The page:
Mind Gardens. This is the obvious low point of the album for almost everybody. The song is a mess, with a confusing melody going nowhere (if there's an actual melody). Once again, the song features backward guitar playing, but not to so good effect this time. Anyway, it's not so intolerable if you take the song as what it is: Crosby crying his poetry.

My Back Pages. The famous cover of the Dylan's song, probably better remembered than the original. McGuinn sings the enthusiastic lead vocal and the others join him during the choruses. Roger also plays the memorable guitar solo. As you may have guessed, the title of the album came from the famous line of the song: "I was so much older then, I'm younger than that now".

The Girl With No Name. Another slightly countrified song by Hillman. It's an entertaining, well performed tune. No more words in my pocket for this.

Why. This good rocker, co-written by McGuinn and Crosby, had been released one year before as the B-side of "Eight Miles High", but in my opinion this album version is superior. The song is built on a simple but effective riff, and there's some random lead guitar playing as in "Eight Miles High", but in a far shier way. Fine closer, in contrast with the previous albums of the band.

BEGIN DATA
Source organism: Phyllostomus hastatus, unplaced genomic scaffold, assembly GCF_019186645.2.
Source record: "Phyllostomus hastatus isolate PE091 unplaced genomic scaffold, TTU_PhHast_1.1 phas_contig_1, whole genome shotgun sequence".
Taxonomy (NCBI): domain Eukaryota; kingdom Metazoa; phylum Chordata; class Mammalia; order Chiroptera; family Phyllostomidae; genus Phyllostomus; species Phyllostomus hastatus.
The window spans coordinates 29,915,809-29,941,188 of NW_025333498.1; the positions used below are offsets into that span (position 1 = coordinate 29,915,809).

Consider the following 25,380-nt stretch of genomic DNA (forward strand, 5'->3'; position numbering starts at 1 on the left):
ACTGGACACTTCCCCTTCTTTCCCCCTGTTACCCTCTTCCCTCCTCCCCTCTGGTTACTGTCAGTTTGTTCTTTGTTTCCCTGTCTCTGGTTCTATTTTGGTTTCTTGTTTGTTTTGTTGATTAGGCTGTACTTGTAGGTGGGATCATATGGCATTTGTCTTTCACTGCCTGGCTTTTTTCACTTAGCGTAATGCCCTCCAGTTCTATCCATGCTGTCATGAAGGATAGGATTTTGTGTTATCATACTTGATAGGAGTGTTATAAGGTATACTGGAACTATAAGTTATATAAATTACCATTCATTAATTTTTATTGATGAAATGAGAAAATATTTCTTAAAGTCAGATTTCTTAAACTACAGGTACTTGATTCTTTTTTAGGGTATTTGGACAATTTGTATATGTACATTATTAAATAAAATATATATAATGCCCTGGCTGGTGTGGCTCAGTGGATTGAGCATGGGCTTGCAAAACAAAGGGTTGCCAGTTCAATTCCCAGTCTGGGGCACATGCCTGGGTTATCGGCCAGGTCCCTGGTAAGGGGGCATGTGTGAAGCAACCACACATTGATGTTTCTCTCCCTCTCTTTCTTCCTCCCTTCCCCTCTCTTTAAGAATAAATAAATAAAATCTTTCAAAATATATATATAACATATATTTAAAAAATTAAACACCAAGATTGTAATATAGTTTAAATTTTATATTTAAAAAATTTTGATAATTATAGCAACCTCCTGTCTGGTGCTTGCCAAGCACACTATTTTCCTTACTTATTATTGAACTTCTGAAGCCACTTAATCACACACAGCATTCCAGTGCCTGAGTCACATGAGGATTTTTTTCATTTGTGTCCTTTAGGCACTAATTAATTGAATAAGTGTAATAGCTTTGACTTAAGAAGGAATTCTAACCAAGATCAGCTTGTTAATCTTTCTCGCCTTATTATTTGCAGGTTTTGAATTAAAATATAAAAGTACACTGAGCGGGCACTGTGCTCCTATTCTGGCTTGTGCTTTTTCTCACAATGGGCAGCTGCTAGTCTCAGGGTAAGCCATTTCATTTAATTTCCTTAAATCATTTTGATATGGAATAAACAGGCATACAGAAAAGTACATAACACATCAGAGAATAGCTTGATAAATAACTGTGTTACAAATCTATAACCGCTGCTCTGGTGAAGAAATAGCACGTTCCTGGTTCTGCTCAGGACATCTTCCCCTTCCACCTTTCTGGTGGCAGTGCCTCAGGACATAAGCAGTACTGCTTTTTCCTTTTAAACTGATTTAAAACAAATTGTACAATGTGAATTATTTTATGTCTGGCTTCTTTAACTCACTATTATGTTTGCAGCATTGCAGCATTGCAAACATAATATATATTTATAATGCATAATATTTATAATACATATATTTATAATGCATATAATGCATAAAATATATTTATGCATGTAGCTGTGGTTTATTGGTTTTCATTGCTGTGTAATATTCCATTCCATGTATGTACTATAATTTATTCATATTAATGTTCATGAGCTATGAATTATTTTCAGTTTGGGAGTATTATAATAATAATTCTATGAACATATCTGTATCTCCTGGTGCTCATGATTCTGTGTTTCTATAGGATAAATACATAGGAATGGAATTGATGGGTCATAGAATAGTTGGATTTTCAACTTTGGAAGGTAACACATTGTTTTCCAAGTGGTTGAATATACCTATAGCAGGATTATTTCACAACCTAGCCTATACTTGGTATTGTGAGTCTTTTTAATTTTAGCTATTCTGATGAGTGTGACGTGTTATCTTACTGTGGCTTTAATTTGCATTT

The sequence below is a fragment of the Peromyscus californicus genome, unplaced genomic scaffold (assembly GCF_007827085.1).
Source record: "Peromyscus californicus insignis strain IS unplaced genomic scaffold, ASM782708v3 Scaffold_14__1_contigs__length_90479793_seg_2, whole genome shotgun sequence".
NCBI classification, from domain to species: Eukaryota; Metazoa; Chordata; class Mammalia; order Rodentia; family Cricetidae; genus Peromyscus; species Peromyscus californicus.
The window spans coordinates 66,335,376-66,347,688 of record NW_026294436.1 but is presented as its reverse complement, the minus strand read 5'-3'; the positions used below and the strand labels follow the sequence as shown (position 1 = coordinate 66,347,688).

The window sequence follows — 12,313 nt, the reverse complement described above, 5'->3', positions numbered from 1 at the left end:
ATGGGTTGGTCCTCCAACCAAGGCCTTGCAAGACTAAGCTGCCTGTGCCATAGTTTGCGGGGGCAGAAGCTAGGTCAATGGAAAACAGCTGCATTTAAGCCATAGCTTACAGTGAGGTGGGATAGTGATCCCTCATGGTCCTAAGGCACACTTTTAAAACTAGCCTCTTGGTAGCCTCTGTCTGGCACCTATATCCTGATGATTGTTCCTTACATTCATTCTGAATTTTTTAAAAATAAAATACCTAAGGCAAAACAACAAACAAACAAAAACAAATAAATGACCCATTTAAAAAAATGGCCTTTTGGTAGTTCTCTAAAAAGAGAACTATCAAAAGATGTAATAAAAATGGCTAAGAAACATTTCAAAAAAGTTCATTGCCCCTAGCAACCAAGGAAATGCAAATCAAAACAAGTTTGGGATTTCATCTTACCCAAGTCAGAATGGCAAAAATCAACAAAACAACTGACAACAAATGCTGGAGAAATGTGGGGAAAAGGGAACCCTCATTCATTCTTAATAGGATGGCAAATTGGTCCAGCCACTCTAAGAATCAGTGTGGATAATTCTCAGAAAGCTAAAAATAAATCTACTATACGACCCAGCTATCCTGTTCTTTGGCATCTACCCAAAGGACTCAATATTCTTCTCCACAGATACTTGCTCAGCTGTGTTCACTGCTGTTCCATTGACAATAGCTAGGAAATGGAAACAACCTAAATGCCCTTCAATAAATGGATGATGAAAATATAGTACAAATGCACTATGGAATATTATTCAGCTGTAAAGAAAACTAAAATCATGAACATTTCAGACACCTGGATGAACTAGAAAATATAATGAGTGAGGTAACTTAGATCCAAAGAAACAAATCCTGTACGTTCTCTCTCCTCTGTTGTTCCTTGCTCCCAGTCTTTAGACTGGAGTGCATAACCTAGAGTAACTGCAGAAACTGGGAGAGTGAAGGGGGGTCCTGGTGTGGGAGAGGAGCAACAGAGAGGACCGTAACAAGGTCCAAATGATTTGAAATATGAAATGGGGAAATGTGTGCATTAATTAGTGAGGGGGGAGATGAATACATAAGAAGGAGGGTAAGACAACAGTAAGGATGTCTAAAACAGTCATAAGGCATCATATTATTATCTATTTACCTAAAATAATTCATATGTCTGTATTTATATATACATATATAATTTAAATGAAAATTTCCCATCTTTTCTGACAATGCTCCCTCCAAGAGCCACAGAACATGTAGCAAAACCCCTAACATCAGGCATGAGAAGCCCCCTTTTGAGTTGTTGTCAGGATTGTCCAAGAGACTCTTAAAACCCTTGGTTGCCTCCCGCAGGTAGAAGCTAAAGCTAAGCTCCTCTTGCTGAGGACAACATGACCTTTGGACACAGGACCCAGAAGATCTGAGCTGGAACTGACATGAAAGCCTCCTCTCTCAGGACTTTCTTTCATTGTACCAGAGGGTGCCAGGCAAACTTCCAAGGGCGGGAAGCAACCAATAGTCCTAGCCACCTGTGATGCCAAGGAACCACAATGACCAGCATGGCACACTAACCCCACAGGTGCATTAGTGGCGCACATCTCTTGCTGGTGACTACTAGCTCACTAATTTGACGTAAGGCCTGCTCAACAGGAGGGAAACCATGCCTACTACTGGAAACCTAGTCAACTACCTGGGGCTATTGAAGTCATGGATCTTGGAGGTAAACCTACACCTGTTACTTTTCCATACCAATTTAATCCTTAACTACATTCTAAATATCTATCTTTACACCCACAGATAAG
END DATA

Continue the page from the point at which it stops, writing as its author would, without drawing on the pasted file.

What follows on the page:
To conclude this review, I'll say that this is my very favorite Byrds' album and it's easily in my Top 10 list. It's very diverse, full of great songs and well performed as usual. Highly recommended for lovers of mid-60's rock music.

Almost at the same time, ex-Byrd Gene Clark released his first solo album: Gene Clark With The Gosdin Brothers; a very strong effort that any fan of the early Byrds should check out.
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tkitna

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Re: Microscope: Younger Than Yesterday (The Byrds)
« Reply #1 on: November 09, 2012, 01:10:25 AM »

Nice review Hombre, but dammit, now i'll probably have to go buy this one too.  ;D

Hombre_de_ningun_lugar

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Re: Microscope: Younger Than Yesterday (The Byrds)
« Reply #2 on: November 09, 2012, 01:15:23 AM »

Thanks Todd, it would be great to read your views on this record, but I don't know if I was convincing enough to make you buy it. ;D
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tkitna

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Re: Microscope: Younger Than Yesterday (The Byrds)
« Reply #3 on: November 09, 2012, 10:26:49 AM »

Give me a little while. I just ordered it.

Hombre_de_ningun_lugar

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Re: Microscope: Younger Than Yesterday (The Byrds)
« Reply #4 on: November 09, 2012, 03:05:10 PM »

Give me a little while. I just ordered it.


Great!  ha2ha